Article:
We’ve all seen an older sibling hug the baby a little too hard. We’ve witnessed a weary parent’s unsuccessful attempts to referee yet another round of, “He stole my toy!” Like many parents, I wanted to avoid these scenarios when I became pregnant for the second time, so I took my oldest son to sibling classes and included him in baby preparations. Once we became a family of four, I attempted to divide my time and attention equally. I hoped that this strategy would encourage sibling harmony, but wondered if my efforts would matter. Thankfully, experts confirm that parents can significantly impact sibling relationships. “Parents can make a difference,” says Adele Faber, author of Siblings Without Rivalry: How to Help Your Children Live Together So You Can Live Too. “Our attitude and words have power. We can lead rivals toward peace,” she says.
Evolutionary influences - A recent Oakland University survey found that 35 percent of adult siblings have a hostile or apathetic relationship. Scientists believe this rivalry has an evolutionary component. Children may compete over a parent’s time and attention because humans are hard-wired to protect essential resources. Fortunately, nature proves that living things must cooperate to survive. This is clear when baby lions snuggle for warmth and practice hunting skills against one another. Smart parents boost collaboration and discourage competition because the strongest families function as a cohesive team. While one person’s success benefits everyone, conflict weakens the family.
Perceptions of favoritism - Although parents may vow to treat their children the same, each child is different. An effective approach for one child may be a disaster for another. Unfortunately, children can mistake these adjustments for preference or favoritism. To avoid misunderstandings, highlight each child’s value by honoring what makes each child unique. Don’t deny diversity, celebrate it.
Early conflict-resolution - Routine sibling conflict is healthy. Dr. Laura Markam, author of Peaceful Parent, Happy Siblings: How to Stop the Fighting and Raise Friends for Life, says “the sibling relationship is where the rough edges of our early self-centeredness are smoothed off, and where we learn to manage our most difficult emotions.” These benefits make it tempting to allow children to negotiate for themselves. But they rarely have the skills needed for conflict-resolution. Show kids that loving families do not solve problems in physical ways. Nor do they belittle one another. Instead, they listen, negotiate, and compromise.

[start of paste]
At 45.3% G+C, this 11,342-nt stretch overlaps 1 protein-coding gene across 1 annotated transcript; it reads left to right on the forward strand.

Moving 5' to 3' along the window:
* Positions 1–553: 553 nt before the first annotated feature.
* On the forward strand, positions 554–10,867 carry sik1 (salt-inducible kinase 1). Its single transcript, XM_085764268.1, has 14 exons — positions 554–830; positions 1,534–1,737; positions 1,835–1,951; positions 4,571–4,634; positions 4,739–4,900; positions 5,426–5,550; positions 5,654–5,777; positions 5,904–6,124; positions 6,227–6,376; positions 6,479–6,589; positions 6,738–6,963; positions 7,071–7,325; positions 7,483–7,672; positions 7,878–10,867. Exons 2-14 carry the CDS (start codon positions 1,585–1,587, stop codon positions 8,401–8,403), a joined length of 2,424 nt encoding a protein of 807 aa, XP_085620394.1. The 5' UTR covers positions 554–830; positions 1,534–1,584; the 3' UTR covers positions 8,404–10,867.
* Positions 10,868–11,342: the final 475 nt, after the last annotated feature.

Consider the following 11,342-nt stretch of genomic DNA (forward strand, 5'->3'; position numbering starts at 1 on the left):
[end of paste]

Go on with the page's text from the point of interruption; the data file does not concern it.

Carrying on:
When negotiations fail - Children who understand expectations can become effective negotiators. Still, parents should intervene when one child hurts another. Be careful not to model the behavior you wish to discourage by making accusations. Instead, use descriptions like, “I see two angry children who need a break.” Then separate the kids until things cool down and discuss how to improve the next time.
Limit labels - Experts caution that children may internalize negative phrases. For example, a child chastised for being a ‘bully’ may assume that they will always be the aggressor. To counter this, parents might use creative spin during an intervention. Instead of labeling a child’s behavior as mean-spirited, tell your child that you know them to be kind. If a sibling complains, “Sam never shares and is selfish,” your response might be, “Try asking him differently since we both know he can be generous.”
The power of self-esteem - Most children sometimes feel like the least favorite. So why do some kids shrug off perceived slights while others develop severe sibling rivalry? Often, it comes down to how a child feels about themself and their place in the world. Children who feel competent and valued are less likely to engage in or create conflict. A child with high self-worth can brush off perceived favoritism.
Lasting rewards - No one else shares your child’s history in the way a sibling will. No one else understands the events that shape who you are. Siblings “serve as witnesses to what occurred and provide vital links to the past,” says Linda Sonna, Ph.D., and the author of The Everything Parent’s Guide to Raising Siblings: Tips to Eliminate Rivalry, Avoid Favoritism, and Keep the Peace. Facilitating loving sibling relationships is a long-term investment. While a parental relationship may last for 30 to 50 years, the sibling bond can span 80 years. It’s easy to prioritize this relationship when you realize that the brothers bickering today may be the elderly men who share each other’s triumphs and burdens tomorrow.
Author Shannon is the mother of two sons with very different personalities. Thankfully, they usually treat one another with mutual respect.
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